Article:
IOW picking the future one expects/hopes to see develop will determine what any one model projects for the future. IOW doomer models, cornucopian models, environmentalists models, pro fossil fuel models, pro EV models, etc.

    There will be individual solutions that will please everyone. What more could we ask for? LOL.

  2. fmr-paultard on Wed, 11th Oct 2017 2:11 pm 

    thank you supertard.
    if i may hijack your analysis, i may say none of the scenario you mentioned has room for supremacist extremist nazi tard preachers.
    it is the old ASSumption; that lower energy regimes necessitate the assumption of powa by SENTP. In reality, one can figures the impact of the bumpski which would change everything.

  3. Anonymouse1 on Wed, 11th Oct 2017 3:33 pm 

    No narrativeman, ‘consumers’ will consume only the products that corporate elite deem it is worth their time and effort to bother producing. Once since decision has been made, marketing teams and mass advertising, are then deployed to inform the consumers, under what conditions such products will be delivered, how they will be consumed, and as a corollary, to like it. Whether ‘consumers’ actually want or need w/e is being peddled, whether it is environmentally ruinous or not, such considerations seldom enter into corporate calculus. Nor does ‘demand’ as demand can be manufactured as readily as any other product.

    For you, ‘consumer demand’ has almost religious connotations. It is an article of faith, not one of reason or analysis.

    Put a little differently, the notion you love to peddle that consumers dictate corporate behavior, and decision making, is ideology, or, if you prefer, religion, not fact, narrativeman.

  4. Boat on Wed, 11th Oct 2017 5:53 pm 

    Again the same question chasing its own tail: demand is not what consumers WANT to buy but a dynamic of what they can AFFORD to buy but limited by the amount producers are able to deliver

    Apple has 300 billion in cash. They can afford all the oil they want. I buy all the oil I want without 300 billion.

    The futures contracts prices are driven by many factors that are simply fear/supply/events.
    Weather, war/rumor of war, pollution regulation, economies of different countries, OPEC cuts, etc. Actual supply at places like Cushing creates makes a difference in oil prices.

  5. rockman on Wed, 11th Oct 2017 11:31 pm 

    Boat – “Apple has 300 billion in cash. They can afford all the oil they want. I buy all the oil I want without 300 billion.” FYI you and Apple buy a completely insignificant amount of petroleum products. Thus y’all are not relevant to this discussion.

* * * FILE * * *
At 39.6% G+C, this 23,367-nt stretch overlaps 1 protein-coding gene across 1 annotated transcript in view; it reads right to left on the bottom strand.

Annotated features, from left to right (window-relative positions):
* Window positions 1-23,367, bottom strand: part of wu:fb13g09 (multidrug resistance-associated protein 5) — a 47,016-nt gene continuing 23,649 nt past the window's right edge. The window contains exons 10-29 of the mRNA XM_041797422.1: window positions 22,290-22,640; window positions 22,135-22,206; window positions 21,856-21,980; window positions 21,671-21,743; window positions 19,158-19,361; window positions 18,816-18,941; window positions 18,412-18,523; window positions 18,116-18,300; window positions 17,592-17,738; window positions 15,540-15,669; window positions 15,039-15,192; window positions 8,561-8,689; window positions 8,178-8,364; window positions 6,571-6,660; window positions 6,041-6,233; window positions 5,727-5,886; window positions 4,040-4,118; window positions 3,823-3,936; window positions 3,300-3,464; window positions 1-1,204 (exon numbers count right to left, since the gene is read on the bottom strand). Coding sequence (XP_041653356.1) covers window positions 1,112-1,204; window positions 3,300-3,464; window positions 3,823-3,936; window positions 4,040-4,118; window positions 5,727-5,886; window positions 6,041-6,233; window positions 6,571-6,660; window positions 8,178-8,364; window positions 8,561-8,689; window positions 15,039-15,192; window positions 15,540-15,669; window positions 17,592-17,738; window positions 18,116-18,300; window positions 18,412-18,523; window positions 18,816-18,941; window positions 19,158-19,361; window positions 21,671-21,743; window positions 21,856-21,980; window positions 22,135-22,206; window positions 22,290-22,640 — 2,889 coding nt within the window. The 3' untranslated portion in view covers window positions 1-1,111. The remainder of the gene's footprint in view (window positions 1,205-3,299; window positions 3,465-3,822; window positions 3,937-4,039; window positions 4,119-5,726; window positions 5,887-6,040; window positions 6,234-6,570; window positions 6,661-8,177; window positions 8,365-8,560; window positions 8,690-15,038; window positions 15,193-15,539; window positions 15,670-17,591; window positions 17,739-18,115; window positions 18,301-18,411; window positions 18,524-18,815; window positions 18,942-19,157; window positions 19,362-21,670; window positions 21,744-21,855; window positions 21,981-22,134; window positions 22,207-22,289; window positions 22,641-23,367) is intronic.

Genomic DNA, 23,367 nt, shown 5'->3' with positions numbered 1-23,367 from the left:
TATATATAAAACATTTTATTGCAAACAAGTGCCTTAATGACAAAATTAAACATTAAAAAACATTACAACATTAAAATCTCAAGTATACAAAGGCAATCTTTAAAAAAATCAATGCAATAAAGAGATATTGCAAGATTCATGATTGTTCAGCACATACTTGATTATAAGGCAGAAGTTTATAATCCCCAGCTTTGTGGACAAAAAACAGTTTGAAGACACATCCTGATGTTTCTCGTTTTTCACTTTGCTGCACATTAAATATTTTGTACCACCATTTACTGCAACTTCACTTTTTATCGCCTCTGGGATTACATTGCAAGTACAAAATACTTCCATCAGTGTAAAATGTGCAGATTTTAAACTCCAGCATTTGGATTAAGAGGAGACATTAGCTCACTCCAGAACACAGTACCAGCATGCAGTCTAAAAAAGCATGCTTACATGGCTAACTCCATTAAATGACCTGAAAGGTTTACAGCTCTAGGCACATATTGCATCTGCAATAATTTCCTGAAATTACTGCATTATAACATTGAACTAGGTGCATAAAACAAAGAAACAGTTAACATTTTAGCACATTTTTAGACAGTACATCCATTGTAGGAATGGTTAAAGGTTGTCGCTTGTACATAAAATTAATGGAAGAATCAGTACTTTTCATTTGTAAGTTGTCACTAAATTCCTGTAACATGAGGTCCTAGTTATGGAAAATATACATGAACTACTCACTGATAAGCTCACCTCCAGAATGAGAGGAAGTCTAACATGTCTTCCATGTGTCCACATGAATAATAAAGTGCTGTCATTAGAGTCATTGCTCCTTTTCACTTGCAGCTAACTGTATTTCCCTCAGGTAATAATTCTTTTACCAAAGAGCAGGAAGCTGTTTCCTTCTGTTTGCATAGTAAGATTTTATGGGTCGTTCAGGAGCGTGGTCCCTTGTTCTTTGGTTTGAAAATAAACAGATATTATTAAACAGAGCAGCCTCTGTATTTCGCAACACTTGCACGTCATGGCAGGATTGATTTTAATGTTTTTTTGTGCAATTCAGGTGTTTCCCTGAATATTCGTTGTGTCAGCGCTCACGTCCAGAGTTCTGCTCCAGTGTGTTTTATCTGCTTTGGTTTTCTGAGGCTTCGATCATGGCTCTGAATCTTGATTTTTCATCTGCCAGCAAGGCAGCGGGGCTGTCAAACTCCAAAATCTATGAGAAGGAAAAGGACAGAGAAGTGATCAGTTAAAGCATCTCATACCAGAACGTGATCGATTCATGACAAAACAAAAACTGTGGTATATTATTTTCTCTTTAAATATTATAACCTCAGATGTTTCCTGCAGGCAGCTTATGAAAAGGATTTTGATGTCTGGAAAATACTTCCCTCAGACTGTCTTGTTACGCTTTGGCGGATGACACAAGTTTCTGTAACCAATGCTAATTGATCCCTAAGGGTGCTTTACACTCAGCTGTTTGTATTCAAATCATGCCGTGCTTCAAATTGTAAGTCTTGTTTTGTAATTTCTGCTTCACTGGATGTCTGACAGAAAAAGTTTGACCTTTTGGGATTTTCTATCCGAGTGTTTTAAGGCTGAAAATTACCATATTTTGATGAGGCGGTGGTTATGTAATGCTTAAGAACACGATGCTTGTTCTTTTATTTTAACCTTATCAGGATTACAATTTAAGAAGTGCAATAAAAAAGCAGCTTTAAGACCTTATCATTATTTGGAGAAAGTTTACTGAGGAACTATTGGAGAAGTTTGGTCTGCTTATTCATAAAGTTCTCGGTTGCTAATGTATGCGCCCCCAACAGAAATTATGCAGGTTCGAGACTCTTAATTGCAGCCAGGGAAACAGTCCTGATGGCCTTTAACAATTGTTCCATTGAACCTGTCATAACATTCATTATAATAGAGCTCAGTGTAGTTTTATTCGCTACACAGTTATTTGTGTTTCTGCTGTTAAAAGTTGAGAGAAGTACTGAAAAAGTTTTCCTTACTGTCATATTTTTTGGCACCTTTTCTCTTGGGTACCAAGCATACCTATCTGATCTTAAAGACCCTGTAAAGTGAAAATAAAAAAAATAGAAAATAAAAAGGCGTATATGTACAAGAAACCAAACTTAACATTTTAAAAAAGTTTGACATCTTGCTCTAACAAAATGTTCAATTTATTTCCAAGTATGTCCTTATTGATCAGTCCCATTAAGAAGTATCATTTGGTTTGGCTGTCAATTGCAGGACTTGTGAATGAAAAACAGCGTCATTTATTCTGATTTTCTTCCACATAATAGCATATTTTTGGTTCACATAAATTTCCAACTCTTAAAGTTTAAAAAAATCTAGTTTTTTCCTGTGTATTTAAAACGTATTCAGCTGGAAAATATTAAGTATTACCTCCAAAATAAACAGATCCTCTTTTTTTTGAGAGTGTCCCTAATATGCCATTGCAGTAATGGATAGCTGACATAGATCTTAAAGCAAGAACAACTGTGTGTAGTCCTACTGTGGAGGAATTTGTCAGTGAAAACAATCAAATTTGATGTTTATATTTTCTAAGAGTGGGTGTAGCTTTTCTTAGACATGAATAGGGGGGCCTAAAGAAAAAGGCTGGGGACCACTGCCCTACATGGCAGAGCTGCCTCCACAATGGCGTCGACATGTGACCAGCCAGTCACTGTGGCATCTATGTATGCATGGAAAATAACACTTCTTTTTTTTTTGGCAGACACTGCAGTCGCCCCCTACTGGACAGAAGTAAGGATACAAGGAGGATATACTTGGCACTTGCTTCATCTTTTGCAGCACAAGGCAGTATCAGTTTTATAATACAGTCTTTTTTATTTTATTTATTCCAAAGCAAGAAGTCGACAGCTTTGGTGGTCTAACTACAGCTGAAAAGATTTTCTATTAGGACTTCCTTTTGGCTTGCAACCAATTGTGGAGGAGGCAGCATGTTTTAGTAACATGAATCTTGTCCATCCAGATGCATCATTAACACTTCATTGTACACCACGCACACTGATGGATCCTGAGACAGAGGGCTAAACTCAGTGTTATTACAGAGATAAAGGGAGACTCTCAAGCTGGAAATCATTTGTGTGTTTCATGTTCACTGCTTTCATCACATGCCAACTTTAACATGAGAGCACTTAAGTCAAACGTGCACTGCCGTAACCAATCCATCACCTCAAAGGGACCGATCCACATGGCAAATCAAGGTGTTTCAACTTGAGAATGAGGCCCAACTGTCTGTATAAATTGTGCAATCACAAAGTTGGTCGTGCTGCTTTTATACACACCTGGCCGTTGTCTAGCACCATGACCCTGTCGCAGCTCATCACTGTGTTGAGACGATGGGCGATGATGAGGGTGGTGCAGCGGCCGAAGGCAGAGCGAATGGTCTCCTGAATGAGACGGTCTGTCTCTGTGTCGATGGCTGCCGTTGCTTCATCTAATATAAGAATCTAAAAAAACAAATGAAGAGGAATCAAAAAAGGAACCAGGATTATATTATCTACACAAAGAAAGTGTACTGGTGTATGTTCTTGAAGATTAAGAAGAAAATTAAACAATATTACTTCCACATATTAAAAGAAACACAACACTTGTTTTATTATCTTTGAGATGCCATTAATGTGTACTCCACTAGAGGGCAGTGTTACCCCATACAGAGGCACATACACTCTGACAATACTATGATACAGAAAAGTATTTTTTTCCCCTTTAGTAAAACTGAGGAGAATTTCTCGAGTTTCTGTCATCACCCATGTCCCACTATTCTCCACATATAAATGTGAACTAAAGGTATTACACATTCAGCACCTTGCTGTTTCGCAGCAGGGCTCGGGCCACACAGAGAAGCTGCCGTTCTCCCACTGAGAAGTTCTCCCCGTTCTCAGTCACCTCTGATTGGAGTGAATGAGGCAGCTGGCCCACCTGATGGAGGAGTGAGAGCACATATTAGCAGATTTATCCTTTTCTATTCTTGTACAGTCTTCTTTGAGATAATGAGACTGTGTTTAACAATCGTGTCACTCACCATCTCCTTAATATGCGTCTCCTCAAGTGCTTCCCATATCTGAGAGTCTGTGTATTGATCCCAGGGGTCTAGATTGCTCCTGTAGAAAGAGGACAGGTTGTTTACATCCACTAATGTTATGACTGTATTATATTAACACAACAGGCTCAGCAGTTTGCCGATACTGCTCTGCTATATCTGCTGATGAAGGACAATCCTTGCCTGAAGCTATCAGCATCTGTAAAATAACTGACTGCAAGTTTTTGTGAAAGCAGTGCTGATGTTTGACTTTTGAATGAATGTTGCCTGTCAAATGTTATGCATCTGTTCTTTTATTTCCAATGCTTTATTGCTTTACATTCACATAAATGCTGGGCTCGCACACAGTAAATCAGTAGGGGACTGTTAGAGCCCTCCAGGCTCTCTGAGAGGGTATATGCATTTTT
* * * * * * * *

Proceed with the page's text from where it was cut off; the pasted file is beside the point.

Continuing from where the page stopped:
6. Cloggie on Thu, 12th Oct 2017 8:43 am 

    Delft Technical University from the Netherlands just won the 2017 edition of the World Solar Challenge in Australia for solar race cars:

    They won for the 7th time.

    Eindhoven University (“solar family cars”) was also #1 until yesterday, but suffered technical problems, just like all their major competitors did (Bochum-Germany, Iowa-US and Australia).

    They are still #1, but will need to make it to Adelaide tomorrow to call themselves winner (yet again).

    The third Dutch university Twente ended 5# in the racing segment:

  7. Cloggie on Thu, 12th Oct 2017 12:28 pm 

    Interesting MIT potential storage breakthrough:

    Reducing per kWh storage cost to merely “a fist full of dollars”.

  8. rockman on Thu, 12th Oct 2017 1:01 pm 

    Cloggie – “The sulfur-oxygen-salt battery under development currently has a useful life of 1500 hours — far less than the 20-year lifespan needed to attract commercial interest in the technology.” So all the boys at MIT need to do is increase the lifecycle on the order of about 100X.

    But since you understand the math far better then I can you figure out the comparable cost of the E.on commercial storage they are building in west Texas that will be fed by two wind farms it owns.

  9. Anonymous on Thu, 12th Oct 2017 1:09 pm 

    US crude oil hit 2 MM bpd exports. Obviously, we are exporting light and importing heavy. And exporting from locations with more (Gulf) and importing with less (Atlantic), after all we are a huge country with different transport issues.

    Still, that is a metric shitload of export. I mean that gets NOTICED, when total waterborne crude is less than 40 MM bpd.

    People are learning to spec Bakken or EF crude. Just one more flavor of ice cream…

  10. Cloggie on Thu, 12th Oct 2017 5:04 pm 

    @Rockman, I trust you mean this project:

    can you figure out the comparable cost of the E.on commercial storage they are building in west Texas that will be fed by two wind farms it owns.

    This should give you an indication:

    189 euro/kWh

  11. Cloggie on Thu, 12th Oct 2017 5:11 pm 

    Oh wait, they do not just mention the power (10 MW) but also the size of the storage, 5 MWh:

    5 MWh * 189 euro/kWh = 945,000 euro = 1,115,100 $